Gain the analytic tools to understand the root causes and changing nature of inequality around the world.
A major or minor in Africana Studies introduces you to the comprehensive study of the African Diaspora.
Our curriculum is designed to give you a unique perspective on racism, colonialism, capitalism, and geography that properly situates the importance of people of color in the making of the modern world. You’ll have the opportunity to deepen your study of the social sciences, humanities, and public health through an attention to the historical and contemporary experience of Black people.
CLASSES YOU MIGHT TAKE
How do we identify racism’s presence and effects, and how do we direct social and civic resources to end it? You’ll learn about the history, workings, and legacies of racism, as well as study present-day and past approaches–attempted and theorized–to abolish racism in the modern world.
Science and Technology in Africa
This course explores the role of science and technology in the making of African histories and politics. Throughout, we will challenge commonsense distinctions between the material and the spiritual, designers and users, wealth and people.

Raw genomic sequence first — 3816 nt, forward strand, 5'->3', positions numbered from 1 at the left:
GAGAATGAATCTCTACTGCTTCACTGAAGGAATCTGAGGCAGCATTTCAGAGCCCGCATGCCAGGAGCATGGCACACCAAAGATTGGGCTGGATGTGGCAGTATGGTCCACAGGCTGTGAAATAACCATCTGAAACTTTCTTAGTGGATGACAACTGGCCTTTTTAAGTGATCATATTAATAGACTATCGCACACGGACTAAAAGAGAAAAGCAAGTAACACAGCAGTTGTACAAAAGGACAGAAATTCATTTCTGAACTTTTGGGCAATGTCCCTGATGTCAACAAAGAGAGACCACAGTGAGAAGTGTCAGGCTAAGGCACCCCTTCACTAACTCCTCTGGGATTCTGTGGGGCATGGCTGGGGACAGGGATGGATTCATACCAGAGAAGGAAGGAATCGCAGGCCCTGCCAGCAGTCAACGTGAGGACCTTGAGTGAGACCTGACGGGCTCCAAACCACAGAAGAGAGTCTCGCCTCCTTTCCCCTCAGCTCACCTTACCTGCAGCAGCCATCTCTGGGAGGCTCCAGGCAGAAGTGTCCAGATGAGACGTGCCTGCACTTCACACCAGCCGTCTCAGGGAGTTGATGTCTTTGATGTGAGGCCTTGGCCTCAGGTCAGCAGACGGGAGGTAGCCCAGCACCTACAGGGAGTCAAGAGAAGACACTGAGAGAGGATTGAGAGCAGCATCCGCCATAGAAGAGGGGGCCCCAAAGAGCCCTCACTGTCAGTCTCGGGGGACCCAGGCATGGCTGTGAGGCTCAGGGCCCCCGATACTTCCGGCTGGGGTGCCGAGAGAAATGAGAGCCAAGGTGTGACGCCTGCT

Black Baltimore Archives – From Frederick Douglass to Billie Holiday
Through an exploration of key writings and performances of their work, the course will enrich your knowledge of the city and archival resources that reveal its past in the 19th and early 20th centuries.
Prof. Minkah Makalani
Associate Professor, Department of History, Director of the Center for Africana Studies
Minkah Makalani Ventures Beyond What Can Be Imagined
The director of the interdisciplinary Johns Hopkins Center for Africana Studies has seen firsthand how collaboration between the academy and the community can yield ideas unfettered by preconceived notions and expectations.Read More
Join the Club
Hopkins students are eager to pursue their interests outside the classroom. With 450+ student-led organizations, here are just a few you could join:
A Space for Reflection and Celebration
Johns Hopkins University and the Baltimore community commemorated Juneteenth with an event on the Beach featuring music, dance, and spoken word performances.Read More